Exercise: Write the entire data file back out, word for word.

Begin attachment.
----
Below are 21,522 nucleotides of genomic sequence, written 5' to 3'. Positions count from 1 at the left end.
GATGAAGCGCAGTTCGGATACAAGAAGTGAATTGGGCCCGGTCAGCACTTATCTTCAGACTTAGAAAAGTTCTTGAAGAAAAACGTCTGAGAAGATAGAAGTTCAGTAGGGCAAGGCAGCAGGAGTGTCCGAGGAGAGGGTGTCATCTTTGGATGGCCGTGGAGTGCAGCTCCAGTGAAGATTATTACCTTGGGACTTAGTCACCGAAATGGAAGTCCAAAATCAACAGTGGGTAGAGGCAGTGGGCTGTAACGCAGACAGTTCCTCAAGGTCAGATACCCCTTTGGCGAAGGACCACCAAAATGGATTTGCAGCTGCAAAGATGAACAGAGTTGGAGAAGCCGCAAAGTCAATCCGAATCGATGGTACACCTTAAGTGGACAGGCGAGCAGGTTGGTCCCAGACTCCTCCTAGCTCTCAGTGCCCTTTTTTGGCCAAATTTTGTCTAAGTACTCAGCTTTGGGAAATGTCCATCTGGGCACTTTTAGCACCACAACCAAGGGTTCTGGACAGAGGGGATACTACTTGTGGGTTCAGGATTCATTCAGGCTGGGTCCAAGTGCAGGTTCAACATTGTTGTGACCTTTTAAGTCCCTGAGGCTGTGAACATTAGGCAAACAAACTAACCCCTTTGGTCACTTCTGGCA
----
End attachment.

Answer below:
Below are 21,522 nucleotides of genomic sequence, written 5' to 3'. Positions count from 1 at the left end.
GATGAAGCGCAGTTCGGATACAAGAAGTGAATTGGGCCCGGTCAGCACTTATCTTCAGACTTAGAAAAGTTCTTGAAGAAAAACGTCTGAGAAGATAGAAGTTCAGTAGGGCAAGGCAGCAGGAGTGTCCGAGGAGAGGGTGTCATCTTTGGATGGCCGTGGAGTGCAGCTCCAGTGAAGATTATTACCTTGGGACTTAGTCACCGAAATGGAAGTCCAAAATCAACAGTGGGTAGAGGCAGTGGGCTGTAACGCAGACAGTTCCTCAAGGTCAGATACCCCTTTGGCGAAGGACCACCAAAATGGATTTGCAGCTGCAAAGATGAACAGAGTTGGAGAAGCCGCAAAGTCAATCCGAATCGATGGTACACCTTAAGTGGACAGGCGAGCAGGTTGGTCCCAGACTCCTCCTAGCTCTCAGTGCCCTTTTTTGGCCAAATTTTGTCTAAGTACTCAGCTTTGGGAAATGTCCATCTGGGCACTTTTAGCACCACAACCAAGGGTTCTGGACAGAGGGGATACTACTTGTGGGTTCAGGATTCATTCAGGCTGGGTCCAAGTGCAGGTTCAACATTGTTGTGACCTTTTAAGTCCCTGAGGCTGTGAACATTAGGCAAACAAACTAACCCCTTTGGTCACTTCTGGCA